For me, Delancey is maybe indicative of a tipping point for blogs-to-books, in that I wonder whether the blog-as-commodity is waning. (A good thing, in my opinion.) I feel like publishers are hoping to trade on a big name (as in the case with Delicious!) and a built-in fan base (as in this case) and are sacrificing depth in the process. Along the same lines, I really enjoy Mallory Ortberg’s Dirtbag Teddy Roosevelt and Dirtbag Zeus, but I don’t see myself buying Texts from Jane Eyre. In short, I don’t think it’s necessary to monetize every blog post on the internet. I think that there is really brilliant, moving work living on the internet and I think that, in the case of Delancey, it loses some of its color and life in the movement from online to print.

I’ve got lots of books on my To Read list. I’m currently reading My Brilliant Friend; what have you read recently that we can discuss here?

Book Notes: Delicious! by Ruth Reichl

Earlier this year, I swore to read a book a week over the course of 2014, a plan that failed spectacularly because, duh, I’m a slow reader who picks impossibly long books that couldn’t be finished inside of a week absent any semblance of a life or need for sleep. That said, I have read a LOT of books over the summer, including This Is Where I Leave You (LOVE — can’t wait for the movie!), Broken Harbor (LOVE), The Leftovers (ALSO LOVE), the Daughter of Smoke and Bone trilogy (LOVE, even though the author got a little up her own you-know-what in the final book), The Carriage House (DID NOT LOVE), Vampires in the Lemon Grove (MEHHHH, I am disappoint).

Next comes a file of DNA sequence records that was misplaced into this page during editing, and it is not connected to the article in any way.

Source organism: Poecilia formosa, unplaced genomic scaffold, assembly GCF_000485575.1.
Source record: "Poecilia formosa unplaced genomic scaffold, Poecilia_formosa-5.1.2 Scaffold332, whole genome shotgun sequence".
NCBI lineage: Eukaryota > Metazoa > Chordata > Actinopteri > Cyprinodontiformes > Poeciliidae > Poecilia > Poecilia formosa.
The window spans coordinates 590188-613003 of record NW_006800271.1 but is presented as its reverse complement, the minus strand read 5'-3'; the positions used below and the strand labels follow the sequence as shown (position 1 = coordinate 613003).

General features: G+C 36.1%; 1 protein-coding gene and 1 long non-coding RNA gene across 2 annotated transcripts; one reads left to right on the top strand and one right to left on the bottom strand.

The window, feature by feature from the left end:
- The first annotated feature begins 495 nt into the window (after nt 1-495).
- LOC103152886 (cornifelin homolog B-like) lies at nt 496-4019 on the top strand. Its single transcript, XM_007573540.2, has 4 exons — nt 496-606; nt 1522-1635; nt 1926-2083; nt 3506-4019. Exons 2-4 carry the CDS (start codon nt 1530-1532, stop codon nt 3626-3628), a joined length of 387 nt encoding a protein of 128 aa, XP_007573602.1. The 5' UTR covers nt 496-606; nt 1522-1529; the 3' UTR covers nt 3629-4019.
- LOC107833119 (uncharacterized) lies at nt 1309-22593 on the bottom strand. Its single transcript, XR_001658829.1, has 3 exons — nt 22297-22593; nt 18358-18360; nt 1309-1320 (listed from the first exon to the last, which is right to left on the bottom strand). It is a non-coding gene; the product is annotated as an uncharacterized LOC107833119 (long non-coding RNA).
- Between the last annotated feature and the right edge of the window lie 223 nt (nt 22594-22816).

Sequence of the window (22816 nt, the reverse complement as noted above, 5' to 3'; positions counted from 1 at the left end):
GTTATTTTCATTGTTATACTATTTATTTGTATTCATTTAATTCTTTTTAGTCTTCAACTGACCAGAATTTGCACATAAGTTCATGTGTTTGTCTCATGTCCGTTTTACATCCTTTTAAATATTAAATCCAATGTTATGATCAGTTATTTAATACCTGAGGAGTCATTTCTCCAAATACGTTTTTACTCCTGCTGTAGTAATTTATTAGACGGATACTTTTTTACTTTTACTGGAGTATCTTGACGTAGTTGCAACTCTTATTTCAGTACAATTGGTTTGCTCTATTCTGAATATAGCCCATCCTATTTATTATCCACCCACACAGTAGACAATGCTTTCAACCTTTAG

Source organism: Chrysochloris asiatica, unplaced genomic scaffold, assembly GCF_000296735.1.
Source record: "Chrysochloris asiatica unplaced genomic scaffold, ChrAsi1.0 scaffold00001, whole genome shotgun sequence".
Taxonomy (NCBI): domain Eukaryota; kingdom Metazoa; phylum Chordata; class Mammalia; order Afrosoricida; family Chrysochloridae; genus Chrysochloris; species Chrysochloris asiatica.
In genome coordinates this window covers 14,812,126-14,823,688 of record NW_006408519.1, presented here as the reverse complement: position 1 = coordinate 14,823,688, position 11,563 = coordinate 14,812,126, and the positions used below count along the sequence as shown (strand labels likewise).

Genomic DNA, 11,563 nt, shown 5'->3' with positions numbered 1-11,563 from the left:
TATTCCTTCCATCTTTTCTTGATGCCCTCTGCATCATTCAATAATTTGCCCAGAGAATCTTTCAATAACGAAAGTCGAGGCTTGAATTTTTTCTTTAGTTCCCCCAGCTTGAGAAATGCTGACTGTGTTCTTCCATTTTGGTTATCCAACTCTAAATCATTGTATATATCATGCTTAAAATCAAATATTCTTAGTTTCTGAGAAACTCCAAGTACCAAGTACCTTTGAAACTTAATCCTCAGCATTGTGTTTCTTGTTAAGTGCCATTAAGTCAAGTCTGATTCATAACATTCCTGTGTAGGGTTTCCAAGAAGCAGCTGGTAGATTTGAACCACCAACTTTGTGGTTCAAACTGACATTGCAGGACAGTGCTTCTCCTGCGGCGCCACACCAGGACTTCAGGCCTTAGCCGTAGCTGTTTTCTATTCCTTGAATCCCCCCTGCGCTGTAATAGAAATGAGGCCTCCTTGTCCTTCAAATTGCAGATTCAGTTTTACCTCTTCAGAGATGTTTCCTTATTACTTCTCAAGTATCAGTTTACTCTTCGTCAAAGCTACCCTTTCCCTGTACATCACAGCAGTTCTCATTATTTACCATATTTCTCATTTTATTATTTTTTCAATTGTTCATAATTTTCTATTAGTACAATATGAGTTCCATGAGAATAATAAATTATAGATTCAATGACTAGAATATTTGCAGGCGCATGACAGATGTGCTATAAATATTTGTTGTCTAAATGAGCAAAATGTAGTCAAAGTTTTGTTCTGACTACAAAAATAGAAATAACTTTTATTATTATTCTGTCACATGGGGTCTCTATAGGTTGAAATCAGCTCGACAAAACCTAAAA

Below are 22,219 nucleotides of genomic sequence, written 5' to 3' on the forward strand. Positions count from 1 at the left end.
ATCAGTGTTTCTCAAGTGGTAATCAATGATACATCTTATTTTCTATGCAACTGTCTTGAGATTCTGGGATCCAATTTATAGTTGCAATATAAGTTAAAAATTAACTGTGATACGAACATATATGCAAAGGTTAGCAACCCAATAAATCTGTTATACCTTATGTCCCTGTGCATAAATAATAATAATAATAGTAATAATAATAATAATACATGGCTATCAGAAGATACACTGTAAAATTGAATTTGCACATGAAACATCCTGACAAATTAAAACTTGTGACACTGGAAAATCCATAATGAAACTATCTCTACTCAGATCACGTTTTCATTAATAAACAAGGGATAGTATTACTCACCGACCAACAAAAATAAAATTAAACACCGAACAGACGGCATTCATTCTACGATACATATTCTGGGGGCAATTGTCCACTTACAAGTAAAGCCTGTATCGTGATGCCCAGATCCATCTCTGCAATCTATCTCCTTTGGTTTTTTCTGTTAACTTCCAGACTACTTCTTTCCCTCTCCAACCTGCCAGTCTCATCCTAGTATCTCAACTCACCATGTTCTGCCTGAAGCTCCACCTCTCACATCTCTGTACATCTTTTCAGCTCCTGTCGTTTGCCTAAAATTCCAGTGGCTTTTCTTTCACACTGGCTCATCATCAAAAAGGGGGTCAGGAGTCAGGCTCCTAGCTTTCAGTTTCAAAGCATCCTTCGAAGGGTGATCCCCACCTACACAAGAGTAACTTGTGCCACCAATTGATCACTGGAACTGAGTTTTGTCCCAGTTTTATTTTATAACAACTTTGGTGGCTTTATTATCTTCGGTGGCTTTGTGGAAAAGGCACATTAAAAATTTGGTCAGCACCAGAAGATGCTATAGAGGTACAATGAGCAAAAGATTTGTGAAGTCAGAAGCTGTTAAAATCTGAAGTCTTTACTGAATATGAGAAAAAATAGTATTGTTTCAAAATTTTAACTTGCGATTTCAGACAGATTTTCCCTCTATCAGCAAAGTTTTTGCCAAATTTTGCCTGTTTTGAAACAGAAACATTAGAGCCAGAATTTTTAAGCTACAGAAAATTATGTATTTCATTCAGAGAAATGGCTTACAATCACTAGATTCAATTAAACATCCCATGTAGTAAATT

On our recent vacation to New Mexico, I devoured (to be clear: when I say “devour” as concerns this book, think of it as the literary equivalent of hate-f**king the fraternity brother who lives in your apartment building) Delicious! by Ruth Reichl. This is not a book that had been on my radar before a food-writing friend of mine alerted me (along with some other local food-writing women) to its existence and suggested that we get together and discuss it. So, I checked it out from the library and packed it along for the long drive to Santa Fe.

Let’s start with the good. We won’t be here long. I really like the way that Reichl drew a direct line from World War 2-era subsistence agriculture and foraging to contemporary notions of homesteading. Just like in Portlandia (“the dream of the 1890s is alive in Portland“), the dream of the 1940s is alive in Ohio … and Brooklyn, and Austin, and Omaha and so on. I also really appreciated when Reichl would demonstrate her deep knowledge of food, from the difference between winter and spring parmigiano to the various histories and uses of particular foods. That’s when her writing really sang in this novel; sadly, she would drop those lovely moments like hot potatoes in service to her hot mess of a narrative.

There is a LOT going on in this book. We’ve got the letters from a mysterious young woman to James Beard during WW2. We’ve got the death of an iconic food magazine (*cough*) and the obvious emotional trauma Reichl is working through via her surrogate(s) at said magazine. We’ve got the Underground Railroad, xenophobia against Italian-Americans, the post-WW2 “lavender scare,” and a mysterious back story and an obligatory love plot for Billie Breslin, the heroine. Reichl has embedded her novel with so many moving parts that she ends up under developing every single one of them, relying instead on tired tropes and stereotypes, down to the ugly-duckling-gets-a-makeover scene. Some people have suggested that Delicious! reads like a YA novel, but that would be an insult to YA fiction, much of which doesn’t insult its readership by telegraphing every plot development and tying up every single crappy narrative thread with an overwrought bow.